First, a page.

Saying goodbye is hard

Men hugging

I’ll be leaving for Adelaide in a few days and that heavy feeling in the pit of my chest is beginning to form, tugging at my heart strings. It’s only a matter of time until the waterworks takeover. Funny thing is this isn’t going to be my first time saying goodbye. I’ve done it heaps but it’s still so hard every time I have to. 

People say an act, or a practice becomes easier if we do it often like typing on a keyboard or riding a bike, but I don’t think that principle applies when it comes to separating with your loved ones. I’ll be in my final year and this will be the third time I’ll be bidding my family goodbye at the airport (this doesn’t include all the times I had to say goodbye to my friends when they were leaving or when I was leaving them)

I suppose Covid had something to do with it. When I left for the first time, in 2020, I obviously felt hints of homesickness here and there but in the back of my mind, I was comforted by the certainty that my family would come visit a month later. They had bought tickets and gotten their visas approved even before I left. That effort and comfort became redundant as I would come to know and ever since then, separation has become such a momentous deal for me because I can’t be certain when we’ll meet again.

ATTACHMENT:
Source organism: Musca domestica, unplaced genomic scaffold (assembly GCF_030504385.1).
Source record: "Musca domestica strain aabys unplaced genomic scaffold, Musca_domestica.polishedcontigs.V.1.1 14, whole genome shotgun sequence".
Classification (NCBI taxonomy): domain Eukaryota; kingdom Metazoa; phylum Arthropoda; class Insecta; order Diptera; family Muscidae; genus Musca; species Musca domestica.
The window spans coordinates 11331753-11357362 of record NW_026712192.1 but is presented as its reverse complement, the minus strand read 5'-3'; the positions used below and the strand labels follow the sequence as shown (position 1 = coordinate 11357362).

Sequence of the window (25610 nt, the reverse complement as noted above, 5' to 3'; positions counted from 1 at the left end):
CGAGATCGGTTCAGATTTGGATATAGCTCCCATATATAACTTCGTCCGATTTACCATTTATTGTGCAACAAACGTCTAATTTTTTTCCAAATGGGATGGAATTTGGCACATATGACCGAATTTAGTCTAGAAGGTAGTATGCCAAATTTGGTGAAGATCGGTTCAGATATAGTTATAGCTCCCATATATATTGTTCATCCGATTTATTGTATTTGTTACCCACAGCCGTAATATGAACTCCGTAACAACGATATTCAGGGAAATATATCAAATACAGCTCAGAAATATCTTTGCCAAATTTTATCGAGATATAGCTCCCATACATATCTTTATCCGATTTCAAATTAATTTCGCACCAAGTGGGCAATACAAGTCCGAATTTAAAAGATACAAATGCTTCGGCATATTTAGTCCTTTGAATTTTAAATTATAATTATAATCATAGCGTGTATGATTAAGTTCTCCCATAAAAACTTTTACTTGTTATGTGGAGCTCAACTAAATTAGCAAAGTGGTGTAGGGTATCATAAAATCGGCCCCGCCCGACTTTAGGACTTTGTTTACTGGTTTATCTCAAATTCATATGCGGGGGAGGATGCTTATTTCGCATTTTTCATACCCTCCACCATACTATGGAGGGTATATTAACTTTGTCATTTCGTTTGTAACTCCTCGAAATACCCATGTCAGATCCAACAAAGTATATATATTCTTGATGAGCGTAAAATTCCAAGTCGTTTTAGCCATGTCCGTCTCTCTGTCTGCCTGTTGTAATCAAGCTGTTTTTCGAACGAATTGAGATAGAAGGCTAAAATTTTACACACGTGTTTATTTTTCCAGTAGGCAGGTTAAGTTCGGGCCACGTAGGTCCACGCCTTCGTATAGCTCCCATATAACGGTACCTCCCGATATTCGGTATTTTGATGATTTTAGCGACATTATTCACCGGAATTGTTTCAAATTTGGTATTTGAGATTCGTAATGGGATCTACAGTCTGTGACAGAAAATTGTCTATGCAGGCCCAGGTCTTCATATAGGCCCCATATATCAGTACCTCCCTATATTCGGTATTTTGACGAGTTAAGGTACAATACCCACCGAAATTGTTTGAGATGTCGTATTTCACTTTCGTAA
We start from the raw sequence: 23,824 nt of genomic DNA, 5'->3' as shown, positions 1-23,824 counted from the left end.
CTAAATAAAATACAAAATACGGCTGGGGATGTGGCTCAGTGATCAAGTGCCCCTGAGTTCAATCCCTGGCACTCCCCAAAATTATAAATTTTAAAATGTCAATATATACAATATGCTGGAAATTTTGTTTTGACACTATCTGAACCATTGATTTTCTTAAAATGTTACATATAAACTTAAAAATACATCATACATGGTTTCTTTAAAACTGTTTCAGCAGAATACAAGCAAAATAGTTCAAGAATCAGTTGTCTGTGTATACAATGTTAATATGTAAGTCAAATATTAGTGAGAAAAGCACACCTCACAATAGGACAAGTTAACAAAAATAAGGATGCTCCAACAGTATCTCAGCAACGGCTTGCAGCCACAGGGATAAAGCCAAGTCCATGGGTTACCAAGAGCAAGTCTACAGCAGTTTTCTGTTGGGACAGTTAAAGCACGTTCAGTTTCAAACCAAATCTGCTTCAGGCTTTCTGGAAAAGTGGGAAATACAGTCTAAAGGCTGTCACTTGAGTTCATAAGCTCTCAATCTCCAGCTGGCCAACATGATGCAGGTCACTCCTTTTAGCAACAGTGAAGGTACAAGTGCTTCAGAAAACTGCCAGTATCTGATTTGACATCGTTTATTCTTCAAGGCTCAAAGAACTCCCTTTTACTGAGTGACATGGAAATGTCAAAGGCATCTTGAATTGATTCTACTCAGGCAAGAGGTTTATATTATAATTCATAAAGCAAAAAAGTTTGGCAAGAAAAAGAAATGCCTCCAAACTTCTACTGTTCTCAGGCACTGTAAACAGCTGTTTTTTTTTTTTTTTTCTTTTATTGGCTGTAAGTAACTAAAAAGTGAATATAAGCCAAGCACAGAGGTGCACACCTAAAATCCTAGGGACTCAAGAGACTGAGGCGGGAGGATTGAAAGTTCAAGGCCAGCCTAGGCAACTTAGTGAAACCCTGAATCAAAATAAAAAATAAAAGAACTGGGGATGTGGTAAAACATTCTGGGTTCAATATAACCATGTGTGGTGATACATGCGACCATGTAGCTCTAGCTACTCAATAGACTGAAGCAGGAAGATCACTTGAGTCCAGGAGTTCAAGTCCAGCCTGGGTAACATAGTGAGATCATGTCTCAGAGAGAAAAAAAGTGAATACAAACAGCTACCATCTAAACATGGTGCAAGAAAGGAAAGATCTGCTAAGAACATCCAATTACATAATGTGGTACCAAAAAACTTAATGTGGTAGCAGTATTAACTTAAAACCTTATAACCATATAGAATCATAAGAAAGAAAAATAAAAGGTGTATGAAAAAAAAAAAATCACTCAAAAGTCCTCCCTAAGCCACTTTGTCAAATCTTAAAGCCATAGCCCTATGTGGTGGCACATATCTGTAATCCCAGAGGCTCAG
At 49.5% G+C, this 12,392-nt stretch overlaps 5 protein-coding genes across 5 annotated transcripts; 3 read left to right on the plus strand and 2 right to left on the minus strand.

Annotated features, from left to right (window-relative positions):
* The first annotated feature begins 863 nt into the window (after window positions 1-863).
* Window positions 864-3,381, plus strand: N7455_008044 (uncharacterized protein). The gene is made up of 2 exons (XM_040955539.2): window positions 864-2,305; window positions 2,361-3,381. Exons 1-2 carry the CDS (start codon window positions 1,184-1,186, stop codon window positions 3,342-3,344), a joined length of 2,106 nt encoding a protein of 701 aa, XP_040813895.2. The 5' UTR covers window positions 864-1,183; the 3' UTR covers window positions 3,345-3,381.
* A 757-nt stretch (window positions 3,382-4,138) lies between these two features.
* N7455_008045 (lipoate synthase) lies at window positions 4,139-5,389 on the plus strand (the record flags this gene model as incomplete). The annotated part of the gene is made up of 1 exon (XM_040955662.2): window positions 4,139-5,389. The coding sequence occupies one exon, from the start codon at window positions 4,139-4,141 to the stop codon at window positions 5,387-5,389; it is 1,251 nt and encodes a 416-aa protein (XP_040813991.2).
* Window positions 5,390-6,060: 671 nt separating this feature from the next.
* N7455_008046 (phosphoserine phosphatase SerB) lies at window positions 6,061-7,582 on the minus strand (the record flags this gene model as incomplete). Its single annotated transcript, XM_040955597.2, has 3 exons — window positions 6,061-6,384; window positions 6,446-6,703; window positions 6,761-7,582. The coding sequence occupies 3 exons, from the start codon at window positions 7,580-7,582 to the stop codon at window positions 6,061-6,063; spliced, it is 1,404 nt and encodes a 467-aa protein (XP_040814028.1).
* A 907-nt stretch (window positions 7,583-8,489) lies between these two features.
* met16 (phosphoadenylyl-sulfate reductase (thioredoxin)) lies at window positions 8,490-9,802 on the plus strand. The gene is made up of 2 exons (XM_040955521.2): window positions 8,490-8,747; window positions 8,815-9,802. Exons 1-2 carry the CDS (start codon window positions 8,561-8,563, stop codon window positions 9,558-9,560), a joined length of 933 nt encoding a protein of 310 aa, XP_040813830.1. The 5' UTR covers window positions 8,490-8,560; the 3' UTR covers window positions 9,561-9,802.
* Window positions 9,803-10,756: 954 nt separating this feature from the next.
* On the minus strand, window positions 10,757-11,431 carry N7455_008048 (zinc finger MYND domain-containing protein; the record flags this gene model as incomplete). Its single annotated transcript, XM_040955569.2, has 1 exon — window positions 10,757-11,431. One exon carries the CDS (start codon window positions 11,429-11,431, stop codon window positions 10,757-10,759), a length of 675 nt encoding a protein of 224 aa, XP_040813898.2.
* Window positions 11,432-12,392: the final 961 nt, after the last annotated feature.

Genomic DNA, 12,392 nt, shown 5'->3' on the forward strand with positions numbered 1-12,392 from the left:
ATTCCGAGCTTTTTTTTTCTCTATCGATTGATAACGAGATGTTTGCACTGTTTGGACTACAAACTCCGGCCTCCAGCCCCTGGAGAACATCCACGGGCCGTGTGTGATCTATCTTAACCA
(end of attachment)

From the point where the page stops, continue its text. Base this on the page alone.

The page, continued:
We love blaming Covid, don’t we?

Knowing that you won’t have your support system within reach might also be the reason why it’s so hard to say goodbye. I won’t deny how different my life is in Adelaide as compared to that in Malaysia. I love both but back home, I am constantly surrounded by my closest circle of humans – my parents, my sisters, my cousins – and it’s never a dull day. The house is always loud, always chaotic. So, to know that I would have to let that go soon and retreat back into solitude fills me with sorrow.

But learning to say goodbye is good. It means I had been brave enough to get out of my comfort zone and challenge myself, right? That I do not confine myself to only the things and the people I know. 

Mustering the courage to say goodbye has given me the chance to explore the world and myself. I would not have known the joy of a good beach day or the frustration of having to go to class on a cold, rainy and windy winter had I not taken the leap of faith to study abroad alone. Most importantly, I would not have known that I could survive living in a city that goes to sleep at 5pm had I not left. 

It's hard and I don’t foresee ever getting better at it, but these goodbyes are often imparted for good reasons and that would be enough to assure me. Until then, I would be thankful for technology for giving me the chance to see and talk to my loved ones whenever and wherever.  

Tagged in What messes with your head, separation, international student